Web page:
New Jersey Offshore Voluntary Disclosure Program
Following the lead of the IRS Offshore Voluntary Disclosure Program, New Jersey recently established an Offshore Voluntary Disclosure Program of its own. Rather than advising clients to summarily apply to the New Jersey Voluntary Disclosure Program, we investigated whether New Jersey had a legal basis to tax foreign income, as opposed solely to income within the State.
On the federal level, the Internal Revenue Code (IRC) contains a blanket, wide-reaching statute which states that “all income from whatever source derived” is considered gross income and is subject to taxation (IRC §61). On this basis, the IRC taxes all income, global, offshore sources included. Thus, offshore income is subject to federal tax.
There is no similar all-encompassing statute in the statutes of New Jersey. Title 54A of the New Jersey Statutes, New Jersey Gross Income Tax Act, Section 54A:2 1 states: “Imposition of tax. There is hereby imposed a tax for each taxable year . . . on the New Jersey gross income as herein defined of every individual.” [Emphasis supplied] Chapter 5, Section 54A:5-1, defines “New Jersey gross income” as:
- (c) Net gains or income from disposition of property. Net gains or net income, less net losses, derived from the sale, exchange or other disposition of property, including real or personal, whether tangible or intangible as determined in accordance with the method of accounting allowed for federal income tax purposes. (1) For the purpose of determining gain or loss, the basis of property shall be the adjusted basis used for federal income tax purposes.
- (e) Interest, except interest [such as municipal bond interest excluded]
- (f) Dividends, “Dividends” means any distribution in cash or property made by a corporation ….
The above definition does not specifically include income earned outside of New Jersey.
Chapter 6 of the New Jersey Statutes contains specific exclusions from “New Jersey gross income”. However, none of the specific exclusions in Chapter 6 cover foreign income.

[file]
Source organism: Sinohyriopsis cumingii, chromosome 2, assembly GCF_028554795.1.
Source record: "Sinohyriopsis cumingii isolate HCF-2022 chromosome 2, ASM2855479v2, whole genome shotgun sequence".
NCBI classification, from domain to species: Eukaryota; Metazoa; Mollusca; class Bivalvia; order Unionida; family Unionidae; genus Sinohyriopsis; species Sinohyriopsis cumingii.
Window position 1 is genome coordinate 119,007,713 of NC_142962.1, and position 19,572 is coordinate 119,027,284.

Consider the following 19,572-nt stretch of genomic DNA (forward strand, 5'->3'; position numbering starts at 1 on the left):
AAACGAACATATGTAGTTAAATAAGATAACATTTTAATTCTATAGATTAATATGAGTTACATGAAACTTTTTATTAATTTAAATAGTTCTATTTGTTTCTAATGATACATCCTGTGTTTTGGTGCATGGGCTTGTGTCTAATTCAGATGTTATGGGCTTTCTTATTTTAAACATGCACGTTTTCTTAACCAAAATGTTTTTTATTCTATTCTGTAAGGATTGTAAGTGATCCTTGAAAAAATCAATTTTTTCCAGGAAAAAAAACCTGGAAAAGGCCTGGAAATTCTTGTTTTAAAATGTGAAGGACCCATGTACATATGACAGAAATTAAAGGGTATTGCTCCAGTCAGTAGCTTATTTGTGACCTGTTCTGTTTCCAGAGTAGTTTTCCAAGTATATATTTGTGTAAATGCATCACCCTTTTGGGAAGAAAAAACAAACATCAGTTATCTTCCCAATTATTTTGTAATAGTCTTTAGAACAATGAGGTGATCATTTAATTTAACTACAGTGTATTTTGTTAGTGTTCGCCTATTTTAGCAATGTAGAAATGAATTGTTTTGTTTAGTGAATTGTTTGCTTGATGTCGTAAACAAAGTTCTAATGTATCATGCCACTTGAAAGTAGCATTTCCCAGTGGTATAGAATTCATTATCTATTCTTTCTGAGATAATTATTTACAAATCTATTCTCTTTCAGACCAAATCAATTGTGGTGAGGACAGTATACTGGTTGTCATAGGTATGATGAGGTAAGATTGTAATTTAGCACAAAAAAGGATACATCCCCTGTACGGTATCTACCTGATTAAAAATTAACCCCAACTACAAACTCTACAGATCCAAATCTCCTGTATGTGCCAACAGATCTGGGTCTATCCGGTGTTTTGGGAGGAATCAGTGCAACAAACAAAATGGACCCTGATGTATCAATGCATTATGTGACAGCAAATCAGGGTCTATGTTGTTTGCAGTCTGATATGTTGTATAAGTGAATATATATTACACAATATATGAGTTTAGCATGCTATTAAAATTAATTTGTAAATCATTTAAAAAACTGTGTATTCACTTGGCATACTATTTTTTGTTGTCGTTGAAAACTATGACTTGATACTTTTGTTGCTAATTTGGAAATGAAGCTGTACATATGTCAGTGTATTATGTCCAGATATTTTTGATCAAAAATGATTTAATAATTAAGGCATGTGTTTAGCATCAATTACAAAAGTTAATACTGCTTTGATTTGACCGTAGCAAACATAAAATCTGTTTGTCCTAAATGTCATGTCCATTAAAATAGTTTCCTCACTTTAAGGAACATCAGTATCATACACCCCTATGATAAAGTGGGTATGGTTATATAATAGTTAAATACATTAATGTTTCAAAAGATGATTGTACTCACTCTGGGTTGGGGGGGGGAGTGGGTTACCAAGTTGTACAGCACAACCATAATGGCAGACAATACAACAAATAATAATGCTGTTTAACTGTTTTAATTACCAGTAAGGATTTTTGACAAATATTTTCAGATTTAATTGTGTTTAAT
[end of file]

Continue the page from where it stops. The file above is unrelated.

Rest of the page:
Thus, the law is unclear because New Jersey Statutes do not expressly include foreign income, nor do they specifically exclude foreign income, from taxation.
Clients wishing to be sure that they are not running afoul of the (vague) law may decide to enter the New Jersey Voluntary Disclosure Program, and declare and pay tax, interest and a 5% voluntary disclosure penalty(2) on offshore income. Other clients may elect to challenge New Jersey’s taxation of foreign income.
Inasmuch as the IRS routinely shares information with various state tax departments, if you have made voluntary disclosure to the IRS regarding an offshore account, and do not disclose that account to the New Jersey Division of Taxation, it is likely that New Jersey will learn about the account from the IRS, in which case you might face significant fines and penalties.
Based on the above, and in light of the lack of clarity with respect to whether foreign income is properly taxable by New Jersey, we suggest that New Jersey clients with offshore accounts should participate in the New Jersey Voluntary Disclosure Program and disclose their foreign accounts to New Jersey. The New Jersey Division of Taxation has set December 31, 2009 as the deadline to submit a letter stating:
- The taxpayer’s name and address;
- Tax identification number(s) (state and federal);
- Type of tax, years affected and an estimate of tax due;
- Explanation of the circumstances;
- Whether the taxpayer applied to the IRS Voluntary Disclosure Program;
- A certification that the taxpayer will cooperate with the Division of Taxation to establish the correct tax liability and pay all taxes, interest and the 5% voluntary disclosure penalty;
- Appointment of Representative Form M-5088-R.
If you would like us to represent you in connection with the New Jersey Voluntary Disclosure Program under the same terms and conditions as our representation before the IRS, we request that you contact us, sign and return the M-5088-R form to us as soon as possible.
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1. The linkage between New Jersey and the federal tax system is further established in NJ Stat. §54A:8-3, Accounting periods and methods, which sets the taxable year and accounting methods for New Jersey income tax purposes the same as under the IRC.
2. Otherwise, the penalty for tax fraud may be as high as 50%, as well as the likelihood of criminal prosecution.